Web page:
The UN/CEFACT core components are based on class diagrams using the Unified Modeling Language (UML). A basic core component constitutes a singular business characteristic. In contrast, a broader concept consists of several components that can be individually varied and is therefore called an aggregate core component, because it is a collection of related pieces of business information. Association core components represent associations between different core components. Thus, any core component is generally classified as being either a basic, an aggregate or an association core component. In addition, the type of information that a basic core component may contain is defined through a core component type. Core component types have no business semantic (meaning). The core components can be represented using UML.

While all core components bear specific semantics, none of them carry any notion of the business context in which they are to be used. Rather, for every specific business context the core component takes the form of a piece of business data called a business information entity Like core components, the business information entities come in the three flavors basic, aggregate and association, which have essentially the same meaning here. Thus, every business information entity is based on a core component and is intended for use in a specific business context. The business information entity contains a narrower definition than the corresponding core component, may have fewer properties, and the allowed values of properties may be restricted. The names of business information entities can be derived by adding a qualifier to the name of the corresponding core component.

SUMMARY

The invention relates to properties of data elements.

In a first aspect, a computer-implemented method for identifying a property of a data element includes receiving a request for at least one sought property of a data element. The data element is configured for use in semantically identifying information portions in electronic communications. The sought property is to be valid in a context defined by at least one context value indicated by the request. The method includes identifying the at least one sought property by evaluating at least one logical rule that defines at least one property of the data element as being valid for a specified context. The method includes generating an output in response to the request that indicates the at least one sought property.

Implementations can include any, all or none of the following features. The request can be generated by a user in a process of creating an implementation that includes the data element, the implementation configured for use in the context. The at least one logical rule can (i) define a rule head as an association between the data element and the at least one sought property, and (ii) define the rule head to be true on condition that a rule body is true, and evaluating the rule can include determining whether the rule body matches the context. The at least one logical rule can be included in a plurality of rules stored in a repository, and evaluation of any of the rules can include using an ontology stored in the repository. Evaluating the logical rule can include accessing at least part of an n-ary N:M relation between N number of data elements and M number of properties, and the context value can be defined based on at least one of n number of context categories. The plurality of rules can intensionally represent a context dependency of a plurality of properties. Creation of the ontology can formalize a metamodel for the at least one data element. Modeling primitives of the metamodel can be used in creating the ontology. The evaluation of the logical rule can be performed by a reasoner that performs a data management operation. The reasoner can execute at least one query and make at least one inference in performing a logical testing to determine that the at least one sought property of the data element is valid in the context.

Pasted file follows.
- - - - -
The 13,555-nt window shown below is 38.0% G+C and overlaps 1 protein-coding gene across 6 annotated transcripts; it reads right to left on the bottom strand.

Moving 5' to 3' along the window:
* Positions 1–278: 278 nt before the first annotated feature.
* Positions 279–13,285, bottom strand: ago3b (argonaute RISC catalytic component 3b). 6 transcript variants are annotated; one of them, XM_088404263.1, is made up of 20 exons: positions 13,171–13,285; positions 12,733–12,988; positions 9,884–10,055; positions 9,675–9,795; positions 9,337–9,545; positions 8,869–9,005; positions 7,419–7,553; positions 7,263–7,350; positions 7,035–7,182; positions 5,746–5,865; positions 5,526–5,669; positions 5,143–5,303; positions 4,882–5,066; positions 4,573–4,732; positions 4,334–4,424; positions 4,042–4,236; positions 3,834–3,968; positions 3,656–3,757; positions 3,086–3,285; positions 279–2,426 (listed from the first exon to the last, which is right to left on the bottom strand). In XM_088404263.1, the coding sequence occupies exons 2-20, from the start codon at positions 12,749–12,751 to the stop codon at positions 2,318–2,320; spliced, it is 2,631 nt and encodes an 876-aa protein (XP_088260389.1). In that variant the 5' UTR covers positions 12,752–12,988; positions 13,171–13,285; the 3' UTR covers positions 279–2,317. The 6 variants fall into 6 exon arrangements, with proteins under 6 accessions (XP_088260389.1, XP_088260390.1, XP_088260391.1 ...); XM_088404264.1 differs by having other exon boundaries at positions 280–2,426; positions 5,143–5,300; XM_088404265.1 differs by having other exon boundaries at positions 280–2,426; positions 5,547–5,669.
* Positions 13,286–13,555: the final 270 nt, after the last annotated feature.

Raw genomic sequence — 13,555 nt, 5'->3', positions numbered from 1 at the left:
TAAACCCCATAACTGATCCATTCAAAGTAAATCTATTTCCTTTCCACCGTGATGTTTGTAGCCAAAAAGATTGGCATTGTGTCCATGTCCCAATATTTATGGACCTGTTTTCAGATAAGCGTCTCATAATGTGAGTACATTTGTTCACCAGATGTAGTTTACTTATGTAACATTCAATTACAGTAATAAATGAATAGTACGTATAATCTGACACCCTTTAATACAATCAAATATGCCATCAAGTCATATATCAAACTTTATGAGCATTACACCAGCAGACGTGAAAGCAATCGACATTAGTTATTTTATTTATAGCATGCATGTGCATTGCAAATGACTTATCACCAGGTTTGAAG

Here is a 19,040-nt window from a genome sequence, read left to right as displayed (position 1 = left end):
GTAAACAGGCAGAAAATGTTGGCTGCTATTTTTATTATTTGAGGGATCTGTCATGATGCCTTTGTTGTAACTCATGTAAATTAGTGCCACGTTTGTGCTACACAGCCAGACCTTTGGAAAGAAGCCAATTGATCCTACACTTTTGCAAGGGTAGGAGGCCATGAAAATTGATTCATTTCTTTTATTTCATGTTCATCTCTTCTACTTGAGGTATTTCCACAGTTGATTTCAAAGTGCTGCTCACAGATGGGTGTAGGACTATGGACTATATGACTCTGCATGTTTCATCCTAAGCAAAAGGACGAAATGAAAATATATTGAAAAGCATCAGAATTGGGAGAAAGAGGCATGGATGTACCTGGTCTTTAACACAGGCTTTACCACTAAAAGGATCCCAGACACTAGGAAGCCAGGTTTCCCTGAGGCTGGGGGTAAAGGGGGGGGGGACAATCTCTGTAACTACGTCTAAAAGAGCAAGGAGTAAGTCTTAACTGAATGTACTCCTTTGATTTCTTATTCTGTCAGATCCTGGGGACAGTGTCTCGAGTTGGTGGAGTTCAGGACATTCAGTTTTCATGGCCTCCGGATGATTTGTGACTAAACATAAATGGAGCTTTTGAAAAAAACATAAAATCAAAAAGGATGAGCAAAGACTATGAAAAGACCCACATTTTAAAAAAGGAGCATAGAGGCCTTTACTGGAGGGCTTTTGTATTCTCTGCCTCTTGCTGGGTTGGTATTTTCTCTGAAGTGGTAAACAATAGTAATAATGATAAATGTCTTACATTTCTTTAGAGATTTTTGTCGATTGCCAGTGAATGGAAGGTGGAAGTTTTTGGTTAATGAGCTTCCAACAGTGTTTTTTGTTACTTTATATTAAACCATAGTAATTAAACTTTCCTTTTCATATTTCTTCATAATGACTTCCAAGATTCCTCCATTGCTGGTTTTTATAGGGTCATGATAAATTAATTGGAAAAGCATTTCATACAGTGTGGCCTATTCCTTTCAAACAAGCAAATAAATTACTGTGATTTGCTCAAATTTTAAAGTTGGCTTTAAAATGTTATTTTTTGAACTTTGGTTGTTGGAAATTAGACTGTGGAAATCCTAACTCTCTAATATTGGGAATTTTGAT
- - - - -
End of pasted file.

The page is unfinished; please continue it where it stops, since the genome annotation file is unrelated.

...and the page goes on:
In a second aspect, a computer program product is tangibly embodied in an information carrier and includes instructions that when executed by a processor perform a method for identifying a property of a data element. The method includes receiving a request for at least one sought property of a data element. The data element is configured for use in semantically identifying information portions in electronic communications. The sought property is to be valid in a context defined by at least one context value indicated by the request. The method includes identifying the at least one sought property by evaluating at least one logical rule that defines at least one property of the data element as being valid for a specified context. The method includes generating an output in response to the request that indicates the at least one sought property.

In a third aspect, a computer-implemented method for defining a property of a data element includes receiving an input to modify at least one data element of a plurality of data elements defined in a repository. The data elements are configured for use in semantically identifying information portions in electronic communications. The input requests that a property of the data element be valid in a context defined by at least one context value indicated by the input. The method includes identifying a logical rule in the repository that defines at least one property of the data element as being valid for a specified context. The method includes storing a modified version of the identified rule in the repository. The modified version defines that the property of the data element is valid in the context defined by the at least one context value.